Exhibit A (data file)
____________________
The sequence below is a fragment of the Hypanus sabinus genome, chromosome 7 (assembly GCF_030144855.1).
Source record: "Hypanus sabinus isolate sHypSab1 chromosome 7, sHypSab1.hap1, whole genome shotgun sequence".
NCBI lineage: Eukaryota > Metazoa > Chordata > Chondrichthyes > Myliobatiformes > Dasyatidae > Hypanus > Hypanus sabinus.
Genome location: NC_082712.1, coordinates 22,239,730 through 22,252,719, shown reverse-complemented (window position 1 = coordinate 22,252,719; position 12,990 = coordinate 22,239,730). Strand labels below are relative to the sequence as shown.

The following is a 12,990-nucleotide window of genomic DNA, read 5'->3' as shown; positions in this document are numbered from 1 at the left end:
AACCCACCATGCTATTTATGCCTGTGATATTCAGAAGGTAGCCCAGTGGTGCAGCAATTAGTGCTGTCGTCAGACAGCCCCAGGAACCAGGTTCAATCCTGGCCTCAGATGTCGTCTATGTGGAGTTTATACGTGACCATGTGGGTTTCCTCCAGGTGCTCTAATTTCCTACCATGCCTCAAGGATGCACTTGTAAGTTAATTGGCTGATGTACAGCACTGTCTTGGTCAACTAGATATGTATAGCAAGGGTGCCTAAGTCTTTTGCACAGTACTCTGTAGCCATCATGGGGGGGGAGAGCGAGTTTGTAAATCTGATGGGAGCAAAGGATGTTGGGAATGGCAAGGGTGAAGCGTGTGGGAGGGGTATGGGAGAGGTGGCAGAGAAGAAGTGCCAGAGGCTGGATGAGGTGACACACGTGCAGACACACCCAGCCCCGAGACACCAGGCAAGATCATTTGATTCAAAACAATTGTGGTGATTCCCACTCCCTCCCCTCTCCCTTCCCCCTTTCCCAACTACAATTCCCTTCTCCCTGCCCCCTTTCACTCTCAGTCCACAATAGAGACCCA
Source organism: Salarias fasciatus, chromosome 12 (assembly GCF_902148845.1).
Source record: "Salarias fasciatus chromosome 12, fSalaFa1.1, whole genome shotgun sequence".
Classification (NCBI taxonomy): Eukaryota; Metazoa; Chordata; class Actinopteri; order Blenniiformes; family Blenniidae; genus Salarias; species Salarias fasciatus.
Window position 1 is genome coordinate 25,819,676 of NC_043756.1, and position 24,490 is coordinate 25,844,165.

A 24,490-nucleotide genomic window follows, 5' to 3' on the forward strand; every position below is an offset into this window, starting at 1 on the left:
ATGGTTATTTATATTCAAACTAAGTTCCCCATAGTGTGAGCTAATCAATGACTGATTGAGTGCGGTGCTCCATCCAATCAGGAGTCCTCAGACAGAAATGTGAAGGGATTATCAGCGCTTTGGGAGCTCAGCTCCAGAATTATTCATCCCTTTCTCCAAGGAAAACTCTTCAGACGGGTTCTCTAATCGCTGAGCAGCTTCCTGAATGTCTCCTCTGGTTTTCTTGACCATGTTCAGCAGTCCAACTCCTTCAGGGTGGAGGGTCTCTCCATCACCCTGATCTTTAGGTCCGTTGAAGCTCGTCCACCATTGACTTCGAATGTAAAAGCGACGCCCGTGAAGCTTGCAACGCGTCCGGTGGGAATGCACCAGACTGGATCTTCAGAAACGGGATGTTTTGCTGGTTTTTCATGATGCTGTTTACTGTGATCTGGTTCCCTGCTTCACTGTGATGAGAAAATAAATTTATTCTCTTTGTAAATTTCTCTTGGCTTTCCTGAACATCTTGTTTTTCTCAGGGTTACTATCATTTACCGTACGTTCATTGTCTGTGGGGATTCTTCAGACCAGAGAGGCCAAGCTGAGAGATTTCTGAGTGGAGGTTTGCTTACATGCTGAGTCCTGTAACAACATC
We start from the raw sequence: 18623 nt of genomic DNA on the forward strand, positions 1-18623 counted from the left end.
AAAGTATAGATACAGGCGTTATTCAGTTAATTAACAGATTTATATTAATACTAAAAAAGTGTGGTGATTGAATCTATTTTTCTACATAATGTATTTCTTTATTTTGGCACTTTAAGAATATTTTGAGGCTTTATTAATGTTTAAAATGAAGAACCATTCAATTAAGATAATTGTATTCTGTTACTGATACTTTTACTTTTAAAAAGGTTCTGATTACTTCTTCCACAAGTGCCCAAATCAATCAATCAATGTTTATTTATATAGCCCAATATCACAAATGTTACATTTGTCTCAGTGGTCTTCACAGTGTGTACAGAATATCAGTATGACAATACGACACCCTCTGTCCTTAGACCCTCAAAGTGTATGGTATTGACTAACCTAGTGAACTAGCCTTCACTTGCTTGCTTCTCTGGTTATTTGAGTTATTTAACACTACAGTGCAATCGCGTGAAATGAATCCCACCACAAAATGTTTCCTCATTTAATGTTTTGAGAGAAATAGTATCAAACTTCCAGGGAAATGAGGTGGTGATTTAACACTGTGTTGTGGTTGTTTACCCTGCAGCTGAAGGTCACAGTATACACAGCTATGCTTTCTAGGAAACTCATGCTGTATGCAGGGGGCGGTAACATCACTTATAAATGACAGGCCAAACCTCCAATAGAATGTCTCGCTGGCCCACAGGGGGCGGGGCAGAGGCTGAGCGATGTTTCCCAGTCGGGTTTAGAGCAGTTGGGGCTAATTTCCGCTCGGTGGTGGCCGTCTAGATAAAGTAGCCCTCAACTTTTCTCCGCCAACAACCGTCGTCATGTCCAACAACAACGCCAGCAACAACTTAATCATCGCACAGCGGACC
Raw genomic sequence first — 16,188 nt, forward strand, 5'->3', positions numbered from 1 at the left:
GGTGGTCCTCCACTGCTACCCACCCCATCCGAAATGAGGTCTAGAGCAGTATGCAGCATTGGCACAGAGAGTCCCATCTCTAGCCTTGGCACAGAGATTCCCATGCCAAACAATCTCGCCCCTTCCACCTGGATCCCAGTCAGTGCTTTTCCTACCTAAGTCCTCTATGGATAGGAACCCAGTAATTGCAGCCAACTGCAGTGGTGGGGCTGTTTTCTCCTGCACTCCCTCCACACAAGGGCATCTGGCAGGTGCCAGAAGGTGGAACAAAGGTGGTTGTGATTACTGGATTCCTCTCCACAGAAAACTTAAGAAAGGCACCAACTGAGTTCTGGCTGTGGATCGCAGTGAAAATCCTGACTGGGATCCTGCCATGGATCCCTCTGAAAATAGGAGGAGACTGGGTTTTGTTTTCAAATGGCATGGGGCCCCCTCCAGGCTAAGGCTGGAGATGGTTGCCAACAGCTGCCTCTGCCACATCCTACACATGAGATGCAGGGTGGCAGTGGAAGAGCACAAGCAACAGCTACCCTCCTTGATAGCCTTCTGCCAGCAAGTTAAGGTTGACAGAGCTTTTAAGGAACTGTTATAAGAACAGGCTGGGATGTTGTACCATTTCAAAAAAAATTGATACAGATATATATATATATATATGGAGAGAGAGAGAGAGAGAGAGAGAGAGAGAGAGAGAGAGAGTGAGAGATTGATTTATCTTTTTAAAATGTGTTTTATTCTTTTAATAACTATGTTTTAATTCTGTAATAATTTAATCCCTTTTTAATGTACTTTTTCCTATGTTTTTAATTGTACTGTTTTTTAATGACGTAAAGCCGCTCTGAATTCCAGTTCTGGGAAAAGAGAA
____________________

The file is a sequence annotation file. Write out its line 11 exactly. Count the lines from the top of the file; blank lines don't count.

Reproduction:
A 24,490-nucleotide genomic window follows, 5' to 3' on the forward strand; every position below is an offset into this window, starting at 1 on the left: